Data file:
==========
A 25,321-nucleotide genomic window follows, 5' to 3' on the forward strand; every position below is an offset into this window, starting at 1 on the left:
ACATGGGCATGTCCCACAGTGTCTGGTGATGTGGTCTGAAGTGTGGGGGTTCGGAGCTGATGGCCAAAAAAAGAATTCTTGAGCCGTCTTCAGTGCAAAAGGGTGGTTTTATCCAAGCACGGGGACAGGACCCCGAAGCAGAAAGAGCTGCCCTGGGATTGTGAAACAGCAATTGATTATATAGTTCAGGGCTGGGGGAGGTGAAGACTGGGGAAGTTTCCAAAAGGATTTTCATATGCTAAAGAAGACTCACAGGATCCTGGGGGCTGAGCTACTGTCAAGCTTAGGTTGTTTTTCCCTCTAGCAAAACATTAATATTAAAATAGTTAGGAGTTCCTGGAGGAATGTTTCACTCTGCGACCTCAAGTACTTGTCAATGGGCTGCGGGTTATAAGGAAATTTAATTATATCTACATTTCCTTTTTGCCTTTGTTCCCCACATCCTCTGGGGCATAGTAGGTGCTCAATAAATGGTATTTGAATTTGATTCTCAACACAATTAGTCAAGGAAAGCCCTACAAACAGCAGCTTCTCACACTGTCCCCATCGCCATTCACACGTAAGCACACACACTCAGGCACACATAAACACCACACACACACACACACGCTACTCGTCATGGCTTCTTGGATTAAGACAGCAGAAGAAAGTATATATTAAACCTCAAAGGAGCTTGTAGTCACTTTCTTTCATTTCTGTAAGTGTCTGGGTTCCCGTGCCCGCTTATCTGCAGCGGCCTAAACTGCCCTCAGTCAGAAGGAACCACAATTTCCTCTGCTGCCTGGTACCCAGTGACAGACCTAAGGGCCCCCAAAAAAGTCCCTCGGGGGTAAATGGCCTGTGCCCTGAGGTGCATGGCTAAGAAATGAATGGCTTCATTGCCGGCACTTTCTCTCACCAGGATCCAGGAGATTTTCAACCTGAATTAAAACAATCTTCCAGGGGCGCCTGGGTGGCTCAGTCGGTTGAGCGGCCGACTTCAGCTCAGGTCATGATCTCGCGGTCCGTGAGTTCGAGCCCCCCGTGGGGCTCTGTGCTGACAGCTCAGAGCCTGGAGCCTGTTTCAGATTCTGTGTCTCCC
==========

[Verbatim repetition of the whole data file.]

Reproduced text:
A 25,321-nucleotide genomic window follows, 5' to 3' on the forward strand; every position below is an offset into this window, starting at 1 on the left:
ACATGGGCATGTCCCACAGTGTCTGGTGATGTGGTCTGAAGTGTGGGGGTTCGGAGCTGATGGCCAAAAAAAGAATTCTTGAGCCGTCTTCAGTGCAAAAGGGTGGTTTTATCCAAGCACGGGGACAGGACCCCGAAGCAGAAAGAGCTGCCCTGGGATTGTGAAACAGCAATTGATTATATAGTTCAGGGCTGGGGGAGGTGAAGACTGGGGAAGTTTCCAAAAGGATTTTCATATGCTAAAGAAGACTCACAGGATCCTGGGGGCTGAGCTACTGTCAAGCTTAGGTTGTTTTTCCCTCTAGCAAAACATTAATATTAAAATAGTTAGGAGTTCCTGGAGGAATGTTTCACTCTGCGACCTCAAGTACTTGTCAATGGGCTGCGGGTTATAAGGAAATTTAATTATATCTACATTTCCTTTTTGCCTTTGTTCCCCACATCCTCTGGGGCATAGTAGGTGCTCAATAAATGGTATTTGAATTTGATTCTCAACACAATTAGTCAAGGAAAGCCCTACAAACAGCAGCTTCTCACACTGTCCCCATCGCCATTCACACGTAAGCACACACACTCAGGCACACATAAACACCACACACACACACACACGCTACTCGTCATGGCTTCTTGGATTAAGACAGCAGAAGAAAGTATATATTAAACCTCAAAGGAGCTTGTAGTCACTTTCTTTCATTTCTGTAAGTGTCTGGGTTCCCGTGCCCGCTTATCTGCAGCGGCCTAAACTGCCCTCAGTCAGAAGGAACCACAATTTCCTCTGCTGCCTGGTACCCAGTGACAGACCTAAGGGCCCCCAAAAAAGTCCCTCGGGGGTAAATGGCCTGTGCCCTGAGGTGCATGGCTAAGAAATGAATGGCTTCATTGCCGGCACTTTCTCTCACCAGGATCCAGGAGATTTTCAACCTGAATTAAAACAATCTTCCAGGGGCGCCTGGGTGGCTCAGTCGGTTGAGCGGCCGACTTCAGCTCAGGTCATGATCTCGCGGTCCGTGAGTTCGAGCCCCCCGTGGGGCTCTGTGCTGACAGCTCAGAGCCTGGAGCCTGTTTCAGATTCTGTGTCTCCC